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joining MTS files

Home Forums Technique Editing joining MTS files

This topic contains 1 reply, has 14 voices, and was last updated by  Mike Wilhelm 7 months, 4 weeks ago.

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  • #68773

    jakeman3
    Member

    I shoot long form events (an hour plus) on Canon consumer camcorders which generates MTS files. The length of the file depends on the compression

    A one hour take will get split into 3 or 4 seperate files. When laid end to end on the timeline there is a glitch where they meet. Seems the problem is because of the 4 gig file limit of SD cards.This is not a new or isolated problem. Some day a geek of change that but in the meanwhile my question is…how can I seamlessly merge / join these file so they play as one long, flawlessly merged file?

  • #208230

    Mike Wilhelm
    Participant

    I've done it with MPEGStreamclip. I used to shoot with a camera that split video shots every two minutes! 

     

    Just drag and drop the all the files together onto the screen and then export. It's free to download here: 

    http://www.squared5.com/

  • #208240

    brunsdan
    Member

    Hey Jakeman,

     

    Mike's right. In addition, you can also use the software that comes with any AVCHD camcorder to peice your files together. Also, QuickTime Pro also joins multiple video files (including MTS with the Perian plugin and the MPEG Component) into a .mov.

     

    As you know, the files lose a few frames of video between each file due to the way MPEG recording works. MPEG Long GOP puts frames into a "Group of Pictures" usually of 12-15 frames each. If your recording medium stops writing a video file before the 12-15 frame group has been made, you could lose the frames it recorded before becoming a group or GOP. However, there is metadata associated with the clip that will instruct smart software how to join the two clips properly without losing any frames. The one Mike mentioned can do it, most software that comes with a camcorder can do it, and if you import your footage straight from the same folder structure it was written to in Adobe Premiere, you can keep these frames too.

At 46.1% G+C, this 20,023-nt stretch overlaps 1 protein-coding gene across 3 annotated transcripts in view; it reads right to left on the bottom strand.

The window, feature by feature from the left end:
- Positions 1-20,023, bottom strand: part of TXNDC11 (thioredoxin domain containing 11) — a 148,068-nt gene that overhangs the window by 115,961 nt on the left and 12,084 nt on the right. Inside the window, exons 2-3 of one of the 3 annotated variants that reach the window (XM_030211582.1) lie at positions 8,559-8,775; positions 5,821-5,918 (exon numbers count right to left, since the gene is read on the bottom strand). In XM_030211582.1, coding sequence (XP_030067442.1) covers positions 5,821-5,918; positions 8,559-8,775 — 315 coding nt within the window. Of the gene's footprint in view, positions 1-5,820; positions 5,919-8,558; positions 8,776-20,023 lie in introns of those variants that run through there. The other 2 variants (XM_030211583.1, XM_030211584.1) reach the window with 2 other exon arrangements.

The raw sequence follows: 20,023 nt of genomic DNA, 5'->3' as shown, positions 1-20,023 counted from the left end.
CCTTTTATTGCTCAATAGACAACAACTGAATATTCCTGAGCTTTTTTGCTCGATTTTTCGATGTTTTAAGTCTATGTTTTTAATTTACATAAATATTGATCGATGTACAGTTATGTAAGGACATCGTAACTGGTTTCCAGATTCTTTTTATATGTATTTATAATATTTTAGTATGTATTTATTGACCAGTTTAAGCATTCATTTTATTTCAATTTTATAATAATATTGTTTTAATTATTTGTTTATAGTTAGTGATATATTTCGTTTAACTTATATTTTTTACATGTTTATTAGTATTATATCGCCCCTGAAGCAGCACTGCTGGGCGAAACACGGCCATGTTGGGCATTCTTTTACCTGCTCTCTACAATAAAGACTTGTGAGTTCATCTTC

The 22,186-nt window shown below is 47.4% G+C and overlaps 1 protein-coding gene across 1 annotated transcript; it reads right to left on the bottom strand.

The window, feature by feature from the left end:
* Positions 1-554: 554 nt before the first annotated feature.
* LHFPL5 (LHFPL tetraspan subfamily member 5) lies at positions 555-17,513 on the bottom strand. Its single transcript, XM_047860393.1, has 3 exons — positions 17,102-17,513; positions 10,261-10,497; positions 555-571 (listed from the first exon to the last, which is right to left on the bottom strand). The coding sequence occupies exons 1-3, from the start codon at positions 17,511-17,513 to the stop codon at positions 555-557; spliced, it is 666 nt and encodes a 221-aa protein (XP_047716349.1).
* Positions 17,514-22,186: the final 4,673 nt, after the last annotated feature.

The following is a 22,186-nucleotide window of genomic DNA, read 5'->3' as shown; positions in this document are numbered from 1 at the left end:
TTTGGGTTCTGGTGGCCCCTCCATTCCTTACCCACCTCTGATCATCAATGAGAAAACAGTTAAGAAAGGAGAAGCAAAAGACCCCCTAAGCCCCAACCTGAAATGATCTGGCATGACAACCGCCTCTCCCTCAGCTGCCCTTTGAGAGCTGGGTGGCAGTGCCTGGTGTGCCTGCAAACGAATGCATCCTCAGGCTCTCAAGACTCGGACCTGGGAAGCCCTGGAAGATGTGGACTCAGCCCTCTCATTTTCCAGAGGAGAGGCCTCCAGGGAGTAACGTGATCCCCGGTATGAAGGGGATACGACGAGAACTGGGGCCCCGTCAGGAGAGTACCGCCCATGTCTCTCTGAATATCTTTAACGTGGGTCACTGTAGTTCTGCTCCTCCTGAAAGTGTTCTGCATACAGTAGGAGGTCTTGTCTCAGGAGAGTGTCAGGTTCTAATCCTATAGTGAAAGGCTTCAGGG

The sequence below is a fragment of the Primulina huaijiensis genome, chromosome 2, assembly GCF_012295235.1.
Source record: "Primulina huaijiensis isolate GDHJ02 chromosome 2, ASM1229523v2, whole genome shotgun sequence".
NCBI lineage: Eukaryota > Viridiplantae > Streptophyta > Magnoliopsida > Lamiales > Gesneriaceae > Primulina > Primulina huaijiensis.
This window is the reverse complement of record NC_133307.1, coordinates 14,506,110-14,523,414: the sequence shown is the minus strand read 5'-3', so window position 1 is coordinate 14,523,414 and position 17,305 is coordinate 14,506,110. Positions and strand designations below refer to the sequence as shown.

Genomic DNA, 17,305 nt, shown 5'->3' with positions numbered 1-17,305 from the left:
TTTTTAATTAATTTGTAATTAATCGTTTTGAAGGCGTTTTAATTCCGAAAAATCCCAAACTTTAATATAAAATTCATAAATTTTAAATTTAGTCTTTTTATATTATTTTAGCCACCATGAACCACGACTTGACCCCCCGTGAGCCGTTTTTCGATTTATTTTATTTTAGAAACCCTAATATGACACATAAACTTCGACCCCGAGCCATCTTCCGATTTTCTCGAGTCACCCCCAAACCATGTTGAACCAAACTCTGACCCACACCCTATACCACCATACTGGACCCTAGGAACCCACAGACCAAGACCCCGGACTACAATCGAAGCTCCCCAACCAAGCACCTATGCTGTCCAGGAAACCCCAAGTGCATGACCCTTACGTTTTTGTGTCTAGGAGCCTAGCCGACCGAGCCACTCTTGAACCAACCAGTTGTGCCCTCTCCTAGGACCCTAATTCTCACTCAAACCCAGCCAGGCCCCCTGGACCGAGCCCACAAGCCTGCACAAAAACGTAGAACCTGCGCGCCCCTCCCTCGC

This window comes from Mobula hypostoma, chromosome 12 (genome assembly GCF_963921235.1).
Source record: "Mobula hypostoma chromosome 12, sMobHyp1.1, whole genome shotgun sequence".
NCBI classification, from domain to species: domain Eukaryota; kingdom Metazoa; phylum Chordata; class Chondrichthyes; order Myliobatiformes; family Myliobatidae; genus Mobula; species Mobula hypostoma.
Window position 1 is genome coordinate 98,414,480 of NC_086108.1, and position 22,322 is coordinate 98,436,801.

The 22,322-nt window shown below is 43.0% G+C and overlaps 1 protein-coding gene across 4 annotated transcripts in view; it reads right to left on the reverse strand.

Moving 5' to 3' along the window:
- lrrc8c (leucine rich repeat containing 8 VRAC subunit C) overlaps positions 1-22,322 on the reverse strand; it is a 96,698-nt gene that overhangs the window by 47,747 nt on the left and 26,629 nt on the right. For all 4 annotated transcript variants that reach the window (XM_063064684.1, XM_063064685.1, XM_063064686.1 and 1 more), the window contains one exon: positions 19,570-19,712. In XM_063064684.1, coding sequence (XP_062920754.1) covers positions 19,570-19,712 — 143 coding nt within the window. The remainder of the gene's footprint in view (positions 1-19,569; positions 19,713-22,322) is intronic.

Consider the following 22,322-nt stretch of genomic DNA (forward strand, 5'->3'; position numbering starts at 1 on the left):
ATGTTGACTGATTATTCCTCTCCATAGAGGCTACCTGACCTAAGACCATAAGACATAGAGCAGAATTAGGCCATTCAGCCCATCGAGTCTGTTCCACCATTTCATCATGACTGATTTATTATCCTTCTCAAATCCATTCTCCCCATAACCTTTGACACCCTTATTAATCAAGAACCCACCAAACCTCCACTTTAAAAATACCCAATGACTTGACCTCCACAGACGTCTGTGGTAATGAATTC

Hopefully that helps!

     

    Dan

  • #208397

    YNUS
    Participant
    Jakeman, try SolveigMM Video Splitter.
    Editing frame accuracy within GOP.

     

  • #209398

    if you need to edit the video before converting, this MTS Video Converter is also a good helper which provides not only convert MTS to AVI, WMV, MKV, MP4, 3GP, 3G2, but also plentiful editing functions including cropping video dimension, trimming file length, adjust playing effects, etc.

     

    http://www.mtsconverter.net

  • #209403

    claudem56
    Member

    I have used a file joiner (free) from Igorware

    http://www.igorware.com/file-joiner

    I do a lot of long shoots with files broken into 3 to 5 pieces.

    File Joiner will take the files right from the camera and join them into a file that you can give a new name. (don't forget to include the MTS extension on the new file name)

    This software has worked perfectly for my work for the past 2 years.

     

    Hope that helps

    Claude

  • #209405

    rs170a
    Participant

    Most camcorders some with a utility that allows you to do exactly what you want to do. If you can't find it, check the Canon site for it.

     

    Mike

  • #210552

    Anonymous

    SOLUTION:

    You can try using Lehmann Video Tool (LVT).

    I have developed a very simple easy user friendly program that will features the ability to merge AVCHD (.mts) files into a single (.m2ts) video file. 

    The program also allows you to trim your video clips to the perfect sizes before merging them all if you wish.

    You can try the program here or here

  • #211670

    whitemax
    Participant

    almsot all the video converter in the market can do such a job ,still you can try free mts/m2ts converter from pav, I found in App Store. But it only get the Mac verison. One thing I like it is it's free and almost all the formats can be converted to. 

  • #212545